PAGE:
The advertising business has always been filled with clichés. In the '80s, "Let's run it up the flagpole and see how it flies" was another way of saying, "I don't know myself. Let's see what other people (focus groups) think."
Today, there are more clichés and catchphrases than ever. But instead of being merely tired and corny, they're dangerous. Many of them are supposed to be indicative of how we're reinventing advertising. I think they're setting us back.
"Media-neutral" is supposed to mean we look at a problem and suggest the proper media without being biased toward any specific medium. It's supposed to sound cool and contemporary. But since when is being neutral about anything a good thing? If I hear one more person say, "We're media-neutral," I will personally request that he or she be sent to some ad agency in Switzerland.
Don't be media-neutral. Be media pro-active. Or inventive. Or progressive. Have an opinion. Figure out the solution and lead the way with exciting ideas. No wonder clients think we're behind the times. We're neutral. Down with neutrality.
The next bad cliché is, "The 30-second TV commercial is dead." As Monty Python once said, "It's not dead. It's sleeping." When done correctly, a TV commercial can be one of the most influential forms of communication known to man. Unfortunately, most TV commercials stink. Viewers don't fast-forward through great commercials. They skip crappy ones. This is not a new phenomenon. Don't blame new technology and all the new media. Blame bad ideas.
The rumors of the TV commercial's death are premature. Join the small group of artists and thinkers who know how to create great TV spots, and keep TV a vital part of your media mix. Other media choices should inspire us to turn TV commercials into golden opportunities, not something to be embarrassed about.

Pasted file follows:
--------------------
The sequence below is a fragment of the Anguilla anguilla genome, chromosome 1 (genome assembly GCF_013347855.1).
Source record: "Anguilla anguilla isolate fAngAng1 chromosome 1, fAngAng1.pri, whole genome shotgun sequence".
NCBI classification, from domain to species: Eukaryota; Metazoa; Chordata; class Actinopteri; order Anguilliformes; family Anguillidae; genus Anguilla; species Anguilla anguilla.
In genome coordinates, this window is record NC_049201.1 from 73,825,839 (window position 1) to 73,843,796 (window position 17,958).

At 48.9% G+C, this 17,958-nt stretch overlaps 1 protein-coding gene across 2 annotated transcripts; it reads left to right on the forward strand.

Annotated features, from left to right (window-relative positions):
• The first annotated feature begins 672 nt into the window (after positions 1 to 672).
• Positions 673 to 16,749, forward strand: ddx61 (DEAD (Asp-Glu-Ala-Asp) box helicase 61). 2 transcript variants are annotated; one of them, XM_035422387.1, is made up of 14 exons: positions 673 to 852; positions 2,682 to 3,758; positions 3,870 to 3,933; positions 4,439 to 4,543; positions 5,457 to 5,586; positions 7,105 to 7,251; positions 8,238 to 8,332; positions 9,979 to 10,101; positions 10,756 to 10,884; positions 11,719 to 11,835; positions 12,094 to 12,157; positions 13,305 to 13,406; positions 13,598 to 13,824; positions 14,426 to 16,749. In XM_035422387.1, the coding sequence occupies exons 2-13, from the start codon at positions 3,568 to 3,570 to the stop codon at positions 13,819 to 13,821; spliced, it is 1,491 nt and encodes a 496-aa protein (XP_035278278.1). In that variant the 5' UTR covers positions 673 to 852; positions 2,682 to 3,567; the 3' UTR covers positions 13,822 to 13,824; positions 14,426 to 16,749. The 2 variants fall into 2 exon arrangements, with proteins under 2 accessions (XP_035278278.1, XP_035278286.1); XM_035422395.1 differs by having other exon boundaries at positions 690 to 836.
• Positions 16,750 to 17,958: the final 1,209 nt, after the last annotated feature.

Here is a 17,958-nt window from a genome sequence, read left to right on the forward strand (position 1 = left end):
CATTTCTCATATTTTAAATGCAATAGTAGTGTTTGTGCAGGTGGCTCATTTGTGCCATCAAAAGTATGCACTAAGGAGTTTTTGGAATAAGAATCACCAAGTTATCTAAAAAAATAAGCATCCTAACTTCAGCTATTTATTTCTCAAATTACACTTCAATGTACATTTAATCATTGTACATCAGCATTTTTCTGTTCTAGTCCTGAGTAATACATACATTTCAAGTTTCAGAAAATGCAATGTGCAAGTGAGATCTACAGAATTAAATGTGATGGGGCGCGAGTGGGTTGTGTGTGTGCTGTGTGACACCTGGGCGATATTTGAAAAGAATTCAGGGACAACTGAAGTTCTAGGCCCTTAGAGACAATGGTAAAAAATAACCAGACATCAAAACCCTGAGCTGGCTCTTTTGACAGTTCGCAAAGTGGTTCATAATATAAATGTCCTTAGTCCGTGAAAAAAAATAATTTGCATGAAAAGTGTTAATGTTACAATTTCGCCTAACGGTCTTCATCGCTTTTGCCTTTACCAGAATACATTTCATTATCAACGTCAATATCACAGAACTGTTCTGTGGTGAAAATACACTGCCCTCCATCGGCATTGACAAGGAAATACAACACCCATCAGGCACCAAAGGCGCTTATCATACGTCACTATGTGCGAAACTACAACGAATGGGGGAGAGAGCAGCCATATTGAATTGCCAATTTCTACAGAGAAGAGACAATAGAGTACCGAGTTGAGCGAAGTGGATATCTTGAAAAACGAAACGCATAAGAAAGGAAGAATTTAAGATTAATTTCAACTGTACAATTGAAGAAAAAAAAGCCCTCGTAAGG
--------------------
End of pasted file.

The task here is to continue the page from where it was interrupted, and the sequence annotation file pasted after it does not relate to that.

Here's another that's already dated: "Nontraditional media." Guess what? Everything that's nontraditional today will be traditional tomorrow. Then what are we going to call it? This idea of using media beyond TV, radio and print is not a new one, either. Ask any direct or sales-promotion agency. For years I've said that sides of shopping carts, sides of buildings, in-store announcements, etc., can be as creative as any TV commercial.
And I hate to tell you, but the Internet isn't nontraditional anymore. It's traditional and expected. The trick is to go from telling your clients that they need to be on the Internet to showing them new ways to stand out on the Internet. Remember, spam blockers are just the Web's version of TiVo. If we don't do a better job, the newest cliché will be, "The Internet is dead."
Finally, here's a cliché conversation between client and agency.
"What are your integration capabilities?" asks the client.
"We're very integrated," says the agency.
Everybody says it. Everybody knows it's the wave of the future. And almost everybody's full of it. How many integrated campaigns have you seen recently and said, "Wow!"? In fact, how many have you seen at all? It's not happening.
My advice is this: Get your media directors out of their cubicles 19 blocks away and make them sit in a room with your writers, art directors, planners and account people (like the good old days) and brainstorm. Many years ago, when I was working on Mercedes-Benz, my media director suggested breaking a print campaign by projecting images on the sides of buildings. It wasn't my idea. It was the media director's idea. And it happened because we inspired each other. It's not about filling in boxes on an organizational chart. It's about finishing each other's sentences. That's integration.
If you really want to do a job for your clients, look at everything, everywhere. Invented or not invented yet. Be "media-progressive" with all media. Get everybody in a room. And don't discount the power of well-crafted, well-thought-out TV commercials. Run that up your flagpole.
For the record: A Newswire item [July 12] misstated Loreyne Alicea's duties as Hispanic ad and PR agency ViVA's new president. She will manage day-to-day operations of the Miami-based shop and its San Antonio subsidiaries.